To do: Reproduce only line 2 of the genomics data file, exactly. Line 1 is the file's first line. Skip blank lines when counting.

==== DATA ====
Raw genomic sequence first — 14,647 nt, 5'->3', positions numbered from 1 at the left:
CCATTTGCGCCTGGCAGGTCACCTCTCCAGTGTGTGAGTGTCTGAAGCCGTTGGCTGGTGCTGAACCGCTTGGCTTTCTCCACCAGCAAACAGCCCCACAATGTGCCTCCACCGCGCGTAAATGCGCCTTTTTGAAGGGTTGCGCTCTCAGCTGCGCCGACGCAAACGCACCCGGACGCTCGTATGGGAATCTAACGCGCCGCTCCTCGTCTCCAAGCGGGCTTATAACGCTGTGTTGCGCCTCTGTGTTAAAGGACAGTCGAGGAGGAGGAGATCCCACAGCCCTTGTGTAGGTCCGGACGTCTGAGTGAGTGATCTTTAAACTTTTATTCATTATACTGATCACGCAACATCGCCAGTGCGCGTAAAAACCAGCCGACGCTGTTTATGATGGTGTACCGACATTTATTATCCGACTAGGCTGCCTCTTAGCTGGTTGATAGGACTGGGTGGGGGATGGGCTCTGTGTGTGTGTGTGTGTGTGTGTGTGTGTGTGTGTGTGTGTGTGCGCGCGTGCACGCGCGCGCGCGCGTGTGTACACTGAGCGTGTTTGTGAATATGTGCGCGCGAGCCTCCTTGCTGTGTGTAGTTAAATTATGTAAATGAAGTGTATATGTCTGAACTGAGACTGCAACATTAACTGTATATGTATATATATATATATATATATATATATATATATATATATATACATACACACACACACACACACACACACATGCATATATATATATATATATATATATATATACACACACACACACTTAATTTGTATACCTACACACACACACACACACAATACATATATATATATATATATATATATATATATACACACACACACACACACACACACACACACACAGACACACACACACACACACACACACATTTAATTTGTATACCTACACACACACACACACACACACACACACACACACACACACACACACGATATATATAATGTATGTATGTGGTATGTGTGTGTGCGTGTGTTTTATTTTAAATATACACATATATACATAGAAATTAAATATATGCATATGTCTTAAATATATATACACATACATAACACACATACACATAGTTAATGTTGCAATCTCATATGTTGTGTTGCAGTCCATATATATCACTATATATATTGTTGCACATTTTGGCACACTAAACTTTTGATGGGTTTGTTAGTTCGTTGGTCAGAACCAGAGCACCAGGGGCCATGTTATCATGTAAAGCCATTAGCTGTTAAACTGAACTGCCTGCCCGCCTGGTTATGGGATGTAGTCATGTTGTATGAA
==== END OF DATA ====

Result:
CCATTTGCGCCTGGCAGGTCACCTCTCCAGTGTGTGAGTGTCTGAAGCCGTTGGCTGGTGCTGAACCGCTTGGCTTTCTCCACCAGCAAACAGCCCCACAATGTGCCTCCACCGCGCGTAAATGCGCCTTTTTGAAGGGTTGCGCTCTCAGCTGCGCCGACGCAAACGCACCCGGACGCTCGTATGGGAATCTAACGCGCCGCTCCTCGTCTCCAAGCGGGCTTATAACGCTGTGTTGCGCCTCTGTGTTAAAGGACAGTCGAGGAGGAGGAGATCCCACAGCCCTTGTGTAGGTCCGGACGTCTGAGTGAGTGATCTTTAAACTTTTATTCATTATACTGATCACGCAACATCGCCAGTGCGCGTAAAAACCAGCCGACGCTGTTTATGATGGTGTACCGACATTTATTATCCGACTAGGCTGCCTCTTAGCTGGTTGATAGGACTGGGTGGGGGATGGGCTCTGTGTGTGTGTGTGTGTGTGTGTGTGTGTGTGTGTGTGTGTGTGCGCGCGTGCACGCGCGCGCGCGCGTGTGTACACTGAGCGTGTTTGTGAATATGTGCGCGCGAGCCTCCTTGCTGTGTGTAGTTAAATTATGTAAATGAAGTGTATATGTCTGAACTGAGACTGCAACATTAACTGTATATGTATATATATATATATATATATATATATATATATATATATATACATACACACACACACACACACACACACATGCATATATATATATATATATATATATATATACACACACACACACTTAATTTGTATACCTACACACACACACACACACAATACATATATATATATATATATATATATATATATACACACACACACACACACACACACACACACACAGACACACACACACACACACACACACATTTAATTTGTATACCTACACACACACACACACACACACACACACACACACACACACACACACGATATATATAATGTATGTATGTGGTATGTGTGTGTGCGTGTGTTTTATTTTAAATATACACATATATACATAGAAATTAAATATATGCATATGTCTTAAATATATATACACATACATAACACACATACACATAGTTAATGTTGCAATCTCATATGTTGTGTTGCAGTCCATATATATCACTATATATATTGTTGCACATTTTGGCACACTAAACTTTTGATGGGTTTGTTAGTTCGTTGGTCAGAACCAGAGCACCAGGGGCCATGTTATCATGTAAAGCCATTAGCTGTTAAACTGAACTGCCTGCCCGCCTGGTTATGGGATGTAGTCATGTTGTATGAA